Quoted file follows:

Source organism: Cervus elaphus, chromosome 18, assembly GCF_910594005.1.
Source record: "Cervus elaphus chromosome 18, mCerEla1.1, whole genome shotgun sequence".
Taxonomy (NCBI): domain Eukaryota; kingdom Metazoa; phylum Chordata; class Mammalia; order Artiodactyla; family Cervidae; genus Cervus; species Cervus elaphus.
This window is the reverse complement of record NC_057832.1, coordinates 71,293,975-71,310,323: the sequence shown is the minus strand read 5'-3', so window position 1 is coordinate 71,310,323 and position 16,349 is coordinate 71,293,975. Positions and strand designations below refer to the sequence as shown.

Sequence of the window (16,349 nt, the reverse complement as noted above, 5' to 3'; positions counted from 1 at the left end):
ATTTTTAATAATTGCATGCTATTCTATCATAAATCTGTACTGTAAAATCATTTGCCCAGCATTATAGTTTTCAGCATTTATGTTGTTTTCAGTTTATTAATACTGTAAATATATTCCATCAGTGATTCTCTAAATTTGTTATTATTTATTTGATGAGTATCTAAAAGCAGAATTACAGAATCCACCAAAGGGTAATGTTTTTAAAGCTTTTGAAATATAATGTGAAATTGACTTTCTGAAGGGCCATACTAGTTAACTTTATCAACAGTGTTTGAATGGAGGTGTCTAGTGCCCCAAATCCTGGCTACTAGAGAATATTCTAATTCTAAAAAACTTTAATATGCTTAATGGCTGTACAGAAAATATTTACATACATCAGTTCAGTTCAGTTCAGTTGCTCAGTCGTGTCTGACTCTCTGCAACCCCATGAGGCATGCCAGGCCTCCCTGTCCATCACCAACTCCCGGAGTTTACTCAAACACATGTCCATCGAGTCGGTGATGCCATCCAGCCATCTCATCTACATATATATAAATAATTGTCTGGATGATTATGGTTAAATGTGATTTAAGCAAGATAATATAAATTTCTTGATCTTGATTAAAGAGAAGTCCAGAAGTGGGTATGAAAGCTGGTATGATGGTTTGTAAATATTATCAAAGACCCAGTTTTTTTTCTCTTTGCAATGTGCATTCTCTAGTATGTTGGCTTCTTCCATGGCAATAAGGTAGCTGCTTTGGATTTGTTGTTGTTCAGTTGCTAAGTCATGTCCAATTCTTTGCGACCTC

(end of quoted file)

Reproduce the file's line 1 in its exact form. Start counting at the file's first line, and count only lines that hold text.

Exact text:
Source organism: Cervus elaphus, chromosome 18, assembly GCF_910594005.1.